By Emily Townsend
Arts & Entertainment Editor
The muffled sound of live drums, guitar, and bass could be heard throughout the West Main Hilltop District’s parking lots Sunday evening when the Corner Record Shop hosted a show featuring local bands.
The show was part of a weekend long observance of National Record Store Day (NRSD), a five-year-old holiday on which independent, non-corporatized stores to celebrate music with artists and fans.
Hundreds of musicians released timely albums in support of NRSD.
In a press release, Jack White, of former Detroit-based ‘White Stripes,’ said, “What a shame to leave a child, or worse, a generation orphaned from one of life’s great beauties…Show respect for the tangible music that you’ve dedicated your careers and lives to, and help it from becoming nothing more than disposable digital data.”
Online corporate music stores like Amazon and iTunes, along with illegal downloading, have wiped out countless music stores. As of last year, iTunes accounted for 70 percent of legally acquired music.
Large music industry corporations also affect the music-performance industry. In late January 2010, the Department of Justice approved a merger between online ticket retailers Live Nation and Ticketmaster, creating what many critics call a monopolized empire.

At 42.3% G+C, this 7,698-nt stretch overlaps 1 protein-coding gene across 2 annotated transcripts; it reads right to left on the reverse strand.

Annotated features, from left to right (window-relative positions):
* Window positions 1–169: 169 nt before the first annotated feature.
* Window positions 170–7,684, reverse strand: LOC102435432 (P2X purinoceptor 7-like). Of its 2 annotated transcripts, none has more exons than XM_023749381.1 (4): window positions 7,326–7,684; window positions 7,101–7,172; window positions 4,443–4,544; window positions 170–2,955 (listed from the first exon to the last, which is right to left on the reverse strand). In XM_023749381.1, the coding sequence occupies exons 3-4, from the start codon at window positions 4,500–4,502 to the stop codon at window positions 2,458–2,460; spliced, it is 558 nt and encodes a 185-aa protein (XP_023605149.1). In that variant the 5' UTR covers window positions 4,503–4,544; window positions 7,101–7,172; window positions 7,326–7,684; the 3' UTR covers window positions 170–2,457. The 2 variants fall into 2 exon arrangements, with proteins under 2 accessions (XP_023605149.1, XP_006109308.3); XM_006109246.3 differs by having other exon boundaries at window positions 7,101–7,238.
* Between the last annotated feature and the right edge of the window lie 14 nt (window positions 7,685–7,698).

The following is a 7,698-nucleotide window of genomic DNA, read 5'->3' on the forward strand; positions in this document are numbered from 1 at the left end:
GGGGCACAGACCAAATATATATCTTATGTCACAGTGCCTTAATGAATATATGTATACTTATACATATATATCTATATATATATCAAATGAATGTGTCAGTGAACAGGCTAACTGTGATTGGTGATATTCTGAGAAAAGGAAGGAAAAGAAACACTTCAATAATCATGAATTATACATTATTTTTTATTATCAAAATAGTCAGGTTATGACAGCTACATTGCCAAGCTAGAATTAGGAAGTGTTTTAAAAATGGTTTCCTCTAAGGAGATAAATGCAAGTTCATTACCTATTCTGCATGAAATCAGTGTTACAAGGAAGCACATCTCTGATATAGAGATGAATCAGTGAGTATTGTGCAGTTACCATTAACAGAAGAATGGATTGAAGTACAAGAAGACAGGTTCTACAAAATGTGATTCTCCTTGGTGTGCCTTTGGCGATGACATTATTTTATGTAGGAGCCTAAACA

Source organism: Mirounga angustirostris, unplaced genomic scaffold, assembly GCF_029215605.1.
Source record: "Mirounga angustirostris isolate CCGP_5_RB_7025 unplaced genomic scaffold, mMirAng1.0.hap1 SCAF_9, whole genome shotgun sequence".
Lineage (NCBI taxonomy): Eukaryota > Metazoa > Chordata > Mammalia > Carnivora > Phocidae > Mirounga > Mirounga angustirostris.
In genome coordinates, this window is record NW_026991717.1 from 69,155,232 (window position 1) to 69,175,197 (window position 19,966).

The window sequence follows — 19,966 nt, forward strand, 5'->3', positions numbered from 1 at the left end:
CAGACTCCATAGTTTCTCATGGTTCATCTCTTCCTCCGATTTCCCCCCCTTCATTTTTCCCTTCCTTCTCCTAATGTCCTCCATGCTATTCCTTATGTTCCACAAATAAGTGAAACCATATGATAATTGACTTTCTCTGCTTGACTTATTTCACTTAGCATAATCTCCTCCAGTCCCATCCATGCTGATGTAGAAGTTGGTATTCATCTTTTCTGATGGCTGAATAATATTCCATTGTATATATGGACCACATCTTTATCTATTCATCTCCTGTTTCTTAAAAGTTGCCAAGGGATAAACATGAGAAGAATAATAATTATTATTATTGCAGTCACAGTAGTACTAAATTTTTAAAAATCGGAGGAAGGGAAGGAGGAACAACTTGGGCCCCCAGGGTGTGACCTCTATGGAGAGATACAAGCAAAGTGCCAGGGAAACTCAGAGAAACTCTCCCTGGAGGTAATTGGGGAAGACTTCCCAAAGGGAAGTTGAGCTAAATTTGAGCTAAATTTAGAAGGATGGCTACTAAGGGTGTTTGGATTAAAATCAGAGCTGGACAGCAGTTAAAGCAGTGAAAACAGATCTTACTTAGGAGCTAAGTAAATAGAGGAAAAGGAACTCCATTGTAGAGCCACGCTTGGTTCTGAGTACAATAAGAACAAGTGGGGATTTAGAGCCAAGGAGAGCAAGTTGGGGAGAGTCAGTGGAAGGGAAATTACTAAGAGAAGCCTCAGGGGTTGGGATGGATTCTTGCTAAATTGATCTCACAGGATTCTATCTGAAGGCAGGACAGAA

Companies and products like Ticketmaster, iTunes and Clear Channel create online convenience, for a price. Outside of handling charges, Ticketmaster has strict contracts against bands, fans, or venues choosing the ticket price. While corporate booking mostly affects big-time live music, some see it seeping into local scenes. So far, Kalamazoo’s music scene has largely escaped the music industry’s corporate grip.
Nola Wiersma, local promoter and banjo player in the folk band ‘Almanac Shouters,’ says she started booking shows to connect with friends, not as a commercial enterprise. “It’s a really grass-roots thing,” she said.
Zach Smith, promoter and singer of ‘Ackley Kid’ says he is not looking for a profit either. “Basically we’re trying to fill a touring band’s tank up with gas, and send the local act home with some money, too,” he said.
Local venues, including bars like the Strutt and Louie’s Trophy Grill as well as house shows, do not use Ticketmaster because they rarely use tickets at all. Wiersma says a show’s success depends entirely on the venue. “Basement shows are an emergence,” she said. “The people in the crowd and the bands are the ones who put the show together.”
Larger university theaters, like Western Michigan’s Miller Auditorium and Kalamazoo College’s Dalton Theatre, allow reservations through the schools’ websites. Even the downtown State Theater offers in-person ticket sales free of handling charges as an alternative to Ticketmaster.
Wiersma says there is a noticeable difference between ‘Do It Yourself’ shows and shows that use ticket retailers and booking agencies. “When profit and money are involved, there’s a whole different feeling,” she said.